Health care reform requires that expenses for OTC (Over the Counter) medicines and drugs (other than insulin) purchased on or after Jan. 1, 2011 will only be considered medical care if they are “prescribed”. The guidance clarifies that the “new” rule does NOT apply to items that are not medicines or drugs, including equipment such as crutches, supplies such as bandages and diagnostic devices such as blood sugar test kits. These items WILL continue to qualify as medical care if they otherwise meet the definition.
Example: On Jan 2, 2011 Carol goes to her physician who recommends that she take two aspirin and call him in the morning. Carol goes out and purchases a bottle of aspirin for $5.76. On Jan 3, 2011, she submits the receipt for aspirin to her flex administrator. The administrator must deny the claim because Carol did not obtain a prescription for the aspirin. A general physician recommendation (oral or otherwise) does not satisfy the definition of a prescription and will not qualify. (Refer to the Q&A as to what constitutes as a valid prescription.)
Eligible OTC Items Reimbursable 1/1/2011 Without a Prescription:
- Blood pressure monitors
- Contact lens solution / case
- First aid supplies
- Pregnancy tests
- Reading glasses
- Test Strips
- Wrist / ankle braces / supports
Eligible OTC Items Reimbursable 1/1/2011 With a Prescription:
- Acid controllers
- Allergy & sinus products
- Antibiotic products
- Anti-diarrhea / laxatives
- Anti-fungal / anti-itch products
- Anti-gas products
- Cold sore remedies
- Cough, cold and flu products
- Digestive aids
- Hemorrhoid preparations
- Medicated ointment / creams
- Sleep aids
- Vitamins / supplements
Ineligible Items (No Change)
- Cotton balls
- Feminine hygiene products
- Lip Balms
- Lotions, anti-aging creams
- Oral anesthetics
- Shaving cream / razors
- Soap / shampoo
- Teeth whitening kits
- Vitamins for general health
Questions & Answers on Over-the-Counter (OTC) Medicines and Drugs after the Health Care Reform Rule Change
When does the new rule take effect? Effective January 1, 2011 health care reform requires that OTC medicines and drugs (other than insulin) must be “prescribed” in order to qualify as medical care for purposes of Health FSAs, HRAs and HSAs (the “OTC” rule).
What types of OTC items are not affected by the new OTC rule? The new rule does not apply to OTC medical supplies and equipment, such as contact lens solution, bandages, crutches or durable medical equipment or diagnostic devices such as blood sugar test kits. These items may continue to be purchased and reimbursed out of your FSA account without a prescription.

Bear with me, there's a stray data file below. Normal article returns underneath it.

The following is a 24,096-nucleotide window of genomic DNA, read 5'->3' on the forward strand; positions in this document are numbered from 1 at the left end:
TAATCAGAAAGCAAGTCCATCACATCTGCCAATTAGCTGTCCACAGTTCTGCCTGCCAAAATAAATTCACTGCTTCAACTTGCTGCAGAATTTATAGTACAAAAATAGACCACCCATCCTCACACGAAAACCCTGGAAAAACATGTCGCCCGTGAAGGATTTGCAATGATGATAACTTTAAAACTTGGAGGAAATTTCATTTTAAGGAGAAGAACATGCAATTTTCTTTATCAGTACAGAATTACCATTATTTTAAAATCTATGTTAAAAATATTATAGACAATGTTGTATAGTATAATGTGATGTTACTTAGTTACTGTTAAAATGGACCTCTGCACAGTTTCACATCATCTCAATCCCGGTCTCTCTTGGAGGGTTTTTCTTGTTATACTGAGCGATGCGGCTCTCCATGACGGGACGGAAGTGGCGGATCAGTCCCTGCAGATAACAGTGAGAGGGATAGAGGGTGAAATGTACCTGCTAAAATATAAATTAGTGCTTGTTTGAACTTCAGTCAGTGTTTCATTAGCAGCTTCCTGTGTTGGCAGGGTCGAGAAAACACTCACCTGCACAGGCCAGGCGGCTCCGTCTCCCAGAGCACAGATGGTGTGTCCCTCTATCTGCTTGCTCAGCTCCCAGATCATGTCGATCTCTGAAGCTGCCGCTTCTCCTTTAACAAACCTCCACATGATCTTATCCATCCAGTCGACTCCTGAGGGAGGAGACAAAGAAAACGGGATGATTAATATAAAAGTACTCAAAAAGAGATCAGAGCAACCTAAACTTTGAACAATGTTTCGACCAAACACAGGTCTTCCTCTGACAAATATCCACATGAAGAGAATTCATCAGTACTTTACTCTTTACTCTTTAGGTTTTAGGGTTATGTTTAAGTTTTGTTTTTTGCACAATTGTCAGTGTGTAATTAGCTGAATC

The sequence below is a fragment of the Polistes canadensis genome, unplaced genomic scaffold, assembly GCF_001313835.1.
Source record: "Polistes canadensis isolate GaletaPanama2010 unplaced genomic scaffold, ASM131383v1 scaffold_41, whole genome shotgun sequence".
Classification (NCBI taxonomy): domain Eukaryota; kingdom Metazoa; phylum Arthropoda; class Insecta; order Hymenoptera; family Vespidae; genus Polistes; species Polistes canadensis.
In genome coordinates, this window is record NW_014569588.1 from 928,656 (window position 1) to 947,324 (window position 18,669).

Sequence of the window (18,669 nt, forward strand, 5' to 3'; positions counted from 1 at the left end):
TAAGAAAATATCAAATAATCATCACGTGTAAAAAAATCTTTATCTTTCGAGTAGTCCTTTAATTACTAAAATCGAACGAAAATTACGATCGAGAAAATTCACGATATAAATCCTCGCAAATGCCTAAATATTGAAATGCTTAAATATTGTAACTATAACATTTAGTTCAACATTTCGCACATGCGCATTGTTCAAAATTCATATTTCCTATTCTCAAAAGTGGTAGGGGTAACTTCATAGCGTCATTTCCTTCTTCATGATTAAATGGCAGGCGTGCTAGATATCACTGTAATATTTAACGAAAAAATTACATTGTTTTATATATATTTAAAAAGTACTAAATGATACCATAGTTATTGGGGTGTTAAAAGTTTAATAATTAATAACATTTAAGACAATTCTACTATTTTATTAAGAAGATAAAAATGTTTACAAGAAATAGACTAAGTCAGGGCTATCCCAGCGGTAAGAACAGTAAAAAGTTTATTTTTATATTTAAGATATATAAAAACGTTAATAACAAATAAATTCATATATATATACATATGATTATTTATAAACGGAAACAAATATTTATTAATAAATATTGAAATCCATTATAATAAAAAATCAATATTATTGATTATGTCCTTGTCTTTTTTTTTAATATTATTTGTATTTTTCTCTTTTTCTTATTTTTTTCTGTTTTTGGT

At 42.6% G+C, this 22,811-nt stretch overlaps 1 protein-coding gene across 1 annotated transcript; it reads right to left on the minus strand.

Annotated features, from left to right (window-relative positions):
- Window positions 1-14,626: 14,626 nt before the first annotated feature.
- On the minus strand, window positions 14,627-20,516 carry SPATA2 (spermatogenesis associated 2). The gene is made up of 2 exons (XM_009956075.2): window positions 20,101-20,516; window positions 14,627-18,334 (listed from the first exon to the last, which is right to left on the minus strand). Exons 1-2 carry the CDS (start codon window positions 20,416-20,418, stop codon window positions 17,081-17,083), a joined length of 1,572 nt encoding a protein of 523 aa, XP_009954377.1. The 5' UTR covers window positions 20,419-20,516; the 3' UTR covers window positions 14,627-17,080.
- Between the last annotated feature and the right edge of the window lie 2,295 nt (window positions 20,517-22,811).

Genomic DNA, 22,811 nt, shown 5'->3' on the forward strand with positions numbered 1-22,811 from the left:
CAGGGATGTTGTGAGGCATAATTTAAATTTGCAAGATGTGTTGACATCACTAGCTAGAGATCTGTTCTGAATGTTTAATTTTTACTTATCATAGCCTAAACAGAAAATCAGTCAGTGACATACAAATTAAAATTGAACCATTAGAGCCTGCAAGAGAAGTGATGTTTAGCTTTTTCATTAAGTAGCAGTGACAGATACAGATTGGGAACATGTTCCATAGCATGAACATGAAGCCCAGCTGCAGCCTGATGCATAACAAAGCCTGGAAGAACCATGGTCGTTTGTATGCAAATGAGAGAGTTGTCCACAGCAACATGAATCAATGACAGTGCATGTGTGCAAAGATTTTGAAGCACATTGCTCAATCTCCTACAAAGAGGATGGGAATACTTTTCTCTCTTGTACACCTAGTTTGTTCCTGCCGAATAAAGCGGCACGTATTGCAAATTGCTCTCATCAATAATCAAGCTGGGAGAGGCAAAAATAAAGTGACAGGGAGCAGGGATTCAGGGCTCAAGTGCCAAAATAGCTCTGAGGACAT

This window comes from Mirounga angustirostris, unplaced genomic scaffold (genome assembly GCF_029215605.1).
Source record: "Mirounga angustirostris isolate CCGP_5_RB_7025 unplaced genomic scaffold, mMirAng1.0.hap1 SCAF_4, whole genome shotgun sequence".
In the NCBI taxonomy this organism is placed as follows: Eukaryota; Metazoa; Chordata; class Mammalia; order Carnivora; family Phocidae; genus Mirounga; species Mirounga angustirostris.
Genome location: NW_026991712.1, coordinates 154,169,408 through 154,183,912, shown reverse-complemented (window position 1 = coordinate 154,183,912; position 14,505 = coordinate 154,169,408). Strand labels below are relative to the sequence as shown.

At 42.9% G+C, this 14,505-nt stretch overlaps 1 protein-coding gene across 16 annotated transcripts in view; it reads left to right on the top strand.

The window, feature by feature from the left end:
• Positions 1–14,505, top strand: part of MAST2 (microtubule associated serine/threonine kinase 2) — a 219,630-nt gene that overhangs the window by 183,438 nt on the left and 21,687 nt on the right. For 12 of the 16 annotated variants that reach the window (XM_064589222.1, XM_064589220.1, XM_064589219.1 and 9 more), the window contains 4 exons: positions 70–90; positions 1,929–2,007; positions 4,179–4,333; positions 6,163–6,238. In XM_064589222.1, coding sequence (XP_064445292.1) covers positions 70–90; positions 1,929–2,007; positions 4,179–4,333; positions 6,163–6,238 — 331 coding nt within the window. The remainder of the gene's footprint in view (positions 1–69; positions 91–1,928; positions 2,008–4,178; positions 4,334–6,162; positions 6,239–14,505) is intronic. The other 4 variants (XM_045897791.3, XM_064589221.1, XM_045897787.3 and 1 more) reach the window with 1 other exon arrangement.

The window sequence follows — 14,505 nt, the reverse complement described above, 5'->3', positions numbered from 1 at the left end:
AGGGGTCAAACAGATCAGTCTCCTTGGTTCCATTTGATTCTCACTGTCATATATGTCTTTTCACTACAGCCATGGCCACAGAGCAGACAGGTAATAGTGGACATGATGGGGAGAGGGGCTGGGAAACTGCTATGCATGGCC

What types of OTC medicines and drugs are affected by the new OTC rule? Existing guidance provides that a “medicine or drug” includes any item that is “generally accepted as falling within the category of medicine and drugs”. Examples of OTC medicine and drugs affected by the new rule include allergy & sinus medications, cough, cold & flu medicines, laxatives and aspirin.
What substantiation is required when I purchase my OTC medicine or drug after January 1, 2011? A participant is able to provide either of the following: (1) a receipt from the pharmacy that identifies the individual to whom the prescription is being issued, the cost and the RX number; OR (2) any other manual substantiation without an RX number (for example a cash register receipt that identifies the medicine or drug, amount and date purchased), provided a prescription from an authorized issuer is ALSO provided.
If my receipt does not include an RX number what other type of substantiation may I provide to assure my OTC medicine/drug is reimbursed from my FSA account? In addition to a sales receipt that identifies the medicine or drug, cost and date purchased, you must also provide a valid prescription. A valid prescription is required to meet the legal requirements of the state in which the medical expense is incurred. Most administrators will require the following information be included on the prescription in order for it to be valid:
- The name(s) and address of the patient(s)
- The name and quantity of the drug or device prescribed and the directions for use
- The date of issue
Will my physician write me a valid prescription for an OTC medicine or drug if it is available over-the-counter? The new rule may cause a great deal of confusion for participants as well as physicians and pharmacists. It is recommended that you consult with your physician as to their willingness to assist you in complying with the new OTC rule.
What if my plan runs off-calendar year? For plans that run on a fiscal plan year rather than a calendar plan year, the new rule is applicable for any OTC medicines and drugs purchased on or after January 1, 2011. Informal remarks from Treasury officials suggest that current participants cannot change their election solely as a result of this new rule.
What if my current plan runs calendar year but includes a 2 ½ month grace period? Expenses for OTC medicines and drugs purchased during the two-and-a-half month period following the end of a plan year must be accompanied by a valid prescription if the item is purchased on or after Jan 1, 2011.
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Legal Disclaimer: This article is intended for informational purposes only and by no means should replace or substitute other legal documents (governmental or non-governmental) reflecting similar content or advice. If you have any questions concerning your situation or the information provided, please consult with an attorney, CPA or HR Professional.